What if the cod came back? The push to reinvent Newfoundland and Labrador's fishery
25 years after a devastating moratorium, a new generation wants a new business model
If you want to find out if there'll ever be a vibrant, successful commercial cod fishery off Newfoundland and Labrador again, start with the guy whose boat sank in some of the most formidable waters in the country.
"Groundfish is not coming back, it is back," says Brad Watkins, who is determined to be at the vanguard of a reimagined cod business.
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Two years ago, his boat, the Atlantic Charger, sank in the frigid waters of Frobisher Bay, off the coast of Nunavut, nearly costing the lives of the nine men on board.
Despite that severe setback, Watkins is back in the game, investing hundreds of thousands of dollars in state-of-the-art fishing gear and capitalizing on easy-on-the-ocean technology.
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He is eager to help a long-beleaguered industry get back on its feet, while also determined to throw the old business model completely on its head.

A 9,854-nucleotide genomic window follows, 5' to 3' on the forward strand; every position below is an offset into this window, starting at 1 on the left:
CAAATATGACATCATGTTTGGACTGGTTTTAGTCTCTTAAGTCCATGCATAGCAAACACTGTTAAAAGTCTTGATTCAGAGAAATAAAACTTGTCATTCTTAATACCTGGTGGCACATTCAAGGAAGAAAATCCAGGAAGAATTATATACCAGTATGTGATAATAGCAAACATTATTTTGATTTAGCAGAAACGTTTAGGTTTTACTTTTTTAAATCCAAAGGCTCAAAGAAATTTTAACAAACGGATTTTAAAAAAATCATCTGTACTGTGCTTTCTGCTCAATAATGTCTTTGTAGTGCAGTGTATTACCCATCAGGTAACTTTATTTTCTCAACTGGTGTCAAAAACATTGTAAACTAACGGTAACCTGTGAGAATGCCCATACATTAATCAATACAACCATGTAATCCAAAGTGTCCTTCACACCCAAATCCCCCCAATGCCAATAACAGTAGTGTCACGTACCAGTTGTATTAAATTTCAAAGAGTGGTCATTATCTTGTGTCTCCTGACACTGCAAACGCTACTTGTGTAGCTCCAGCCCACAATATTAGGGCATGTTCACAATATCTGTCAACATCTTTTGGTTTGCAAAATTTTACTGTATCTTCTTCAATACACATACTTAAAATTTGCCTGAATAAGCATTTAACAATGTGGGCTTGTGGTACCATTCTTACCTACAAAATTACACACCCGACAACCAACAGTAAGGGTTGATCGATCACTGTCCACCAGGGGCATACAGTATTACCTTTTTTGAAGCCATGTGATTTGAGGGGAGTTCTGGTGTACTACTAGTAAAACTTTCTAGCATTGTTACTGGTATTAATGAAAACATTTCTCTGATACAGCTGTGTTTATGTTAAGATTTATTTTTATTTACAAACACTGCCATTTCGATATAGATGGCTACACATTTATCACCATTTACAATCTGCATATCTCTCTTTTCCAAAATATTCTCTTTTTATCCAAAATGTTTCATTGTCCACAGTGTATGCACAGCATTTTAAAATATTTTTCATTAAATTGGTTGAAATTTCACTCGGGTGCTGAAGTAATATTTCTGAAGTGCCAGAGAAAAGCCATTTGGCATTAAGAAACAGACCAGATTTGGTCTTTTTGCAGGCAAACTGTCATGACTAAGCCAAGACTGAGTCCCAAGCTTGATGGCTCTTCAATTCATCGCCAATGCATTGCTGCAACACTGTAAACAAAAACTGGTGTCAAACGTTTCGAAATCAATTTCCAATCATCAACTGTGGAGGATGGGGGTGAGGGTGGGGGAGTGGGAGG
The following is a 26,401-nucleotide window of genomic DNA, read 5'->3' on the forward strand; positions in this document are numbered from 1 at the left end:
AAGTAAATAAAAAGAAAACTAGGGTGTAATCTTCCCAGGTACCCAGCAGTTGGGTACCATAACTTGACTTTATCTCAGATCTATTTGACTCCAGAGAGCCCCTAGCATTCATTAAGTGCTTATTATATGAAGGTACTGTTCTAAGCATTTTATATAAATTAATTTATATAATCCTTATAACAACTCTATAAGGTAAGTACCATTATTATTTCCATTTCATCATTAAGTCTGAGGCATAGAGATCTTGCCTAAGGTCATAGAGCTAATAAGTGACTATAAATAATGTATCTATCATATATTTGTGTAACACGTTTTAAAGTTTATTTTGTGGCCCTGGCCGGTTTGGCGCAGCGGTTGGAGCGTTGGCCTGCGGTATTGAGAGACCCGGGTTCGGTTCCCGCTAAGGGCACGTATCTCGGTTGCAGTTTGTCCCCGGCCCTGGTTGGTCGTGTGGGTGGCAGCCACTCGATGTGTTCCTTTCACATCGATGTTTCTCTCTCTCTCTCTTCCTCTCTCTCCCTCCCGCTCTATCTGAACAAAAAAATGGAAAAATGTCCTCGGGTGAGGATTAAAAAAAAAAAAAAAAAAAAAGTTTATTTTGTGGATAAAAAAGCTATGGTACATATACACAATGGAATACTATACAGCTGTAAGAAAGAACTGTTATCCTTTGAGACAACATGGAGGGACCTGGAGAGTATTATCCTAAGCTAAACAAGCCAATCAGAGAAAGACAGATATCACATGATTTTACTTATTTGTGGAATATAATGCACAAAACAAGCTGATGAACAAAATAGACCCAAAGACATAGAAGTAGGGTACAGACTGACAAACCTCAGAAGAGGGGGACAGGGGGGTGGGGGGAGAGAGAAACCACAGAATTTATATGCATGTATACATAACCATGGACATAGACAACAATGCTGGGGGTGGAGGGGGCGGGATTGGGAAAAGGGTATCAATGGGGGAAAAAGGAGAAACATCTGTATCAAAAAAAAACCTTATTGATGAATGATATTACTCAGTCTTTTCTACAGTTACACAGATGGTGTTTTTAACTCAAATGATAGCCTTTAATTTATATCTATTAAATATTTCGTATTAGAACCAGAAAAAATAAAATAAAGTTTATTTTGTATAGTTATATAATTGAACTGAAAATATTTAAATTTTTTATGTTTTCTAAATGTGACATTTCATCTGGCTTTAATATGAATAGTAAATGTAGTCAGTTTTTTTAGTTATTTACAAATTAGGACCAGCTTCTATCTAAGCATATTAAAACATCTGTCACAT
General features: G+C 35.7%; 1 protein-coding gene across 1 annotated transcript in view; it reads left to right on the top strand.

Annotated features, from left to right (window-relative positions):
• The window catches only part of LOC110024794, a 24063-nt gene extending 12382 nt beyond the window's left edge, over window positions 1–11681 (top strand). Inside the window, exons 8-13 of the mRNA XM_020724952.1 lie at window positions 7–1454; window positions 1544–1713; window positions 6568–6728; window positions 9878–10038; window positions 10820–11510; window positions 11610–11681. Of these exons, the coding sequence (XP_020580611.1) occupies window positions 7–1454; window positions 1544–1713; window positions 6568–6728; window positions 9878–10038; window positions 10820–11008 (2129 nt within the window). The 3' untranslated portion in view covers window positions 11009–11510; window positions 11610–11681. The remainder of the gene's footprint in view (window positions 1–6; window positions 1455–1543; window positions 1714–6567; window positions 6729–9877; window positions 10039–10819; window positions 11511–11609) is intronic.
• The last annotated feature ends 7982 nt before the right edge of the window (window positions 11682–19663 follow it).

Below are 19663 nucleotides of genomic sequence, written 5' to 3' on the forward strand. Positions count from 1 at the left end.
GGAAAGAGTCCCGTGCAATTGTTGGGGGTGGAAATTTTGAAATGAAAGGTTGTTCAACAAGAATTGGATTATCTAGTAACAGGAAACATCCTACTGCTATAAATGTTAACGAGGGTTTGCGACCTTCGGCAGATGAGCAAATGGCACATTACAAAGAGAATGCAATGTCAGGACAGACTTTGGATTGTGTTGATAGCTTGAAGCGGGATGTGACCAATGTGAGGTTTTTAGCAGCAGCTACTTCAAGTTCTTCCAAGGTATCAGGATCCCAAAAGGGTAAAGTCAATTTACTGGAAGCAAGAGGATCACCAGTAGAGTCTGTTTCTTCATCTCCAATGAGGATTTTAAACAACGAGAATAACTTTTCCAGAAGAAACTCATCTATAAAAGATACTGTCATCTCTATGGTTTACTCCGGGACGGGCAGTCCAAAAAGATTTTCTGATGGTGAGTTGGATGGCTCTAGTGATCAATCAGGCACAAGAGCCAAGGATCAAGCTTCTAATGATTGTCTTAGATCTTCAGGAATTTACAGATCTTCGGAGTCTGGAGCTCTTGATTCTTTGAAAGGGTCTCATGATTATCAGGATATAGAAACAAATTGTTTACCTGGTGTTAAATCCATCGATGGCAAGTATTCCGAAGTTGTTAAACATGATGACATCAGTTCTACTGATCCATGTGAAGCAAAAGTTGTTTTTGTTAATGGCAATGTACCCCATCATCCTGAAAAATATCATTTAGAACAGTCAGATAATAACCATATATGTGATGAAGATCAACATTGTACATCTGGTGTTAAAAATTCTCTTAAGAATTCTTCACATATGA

If Watkins and others succeed, the industry they'll lead will barely be recognizable to those who fished for cod in Newfoundland years ago.
A recovery that has not come quickly
For many of the years before the moratorium, the waters off the east coast of Newfoundland were home to one of the largest fish stocks in the world. Fishermen regularly landed between 400,000 and 600,000 tonnes of cod every year.
Cod dominated the Newfoundland fishery and Newfoundland cod dominated the world market.
But even before July 2, 1992, the day the Canadian government imposed the moratorium, putting tens of thousands of people out of work, there were problems.
In the old model, the harvesters made their money on quantity. Catches were high but payouts were low. Since there were a lot of fish in the water, they could just go back for more.
When the moratorium kicked in, the plan was to cut out fishing for a few years and give stocks a chance to recover.
It didn't quite work out that way.
Twenty-five years later, cod stocks have only just begun to recover. Scientists say warming waters and a healthier capelin stock have contributed to cod's recent resurgence which, they say, has been "spectacular."
The waters off the East Coast, once home to the largest stock of northern cod in the world, now support a small, so-called "stewardship" cod fishery. Fishermen aren't allowed to catch much — combined, their annual catches are kept far below 20,000 tonnes.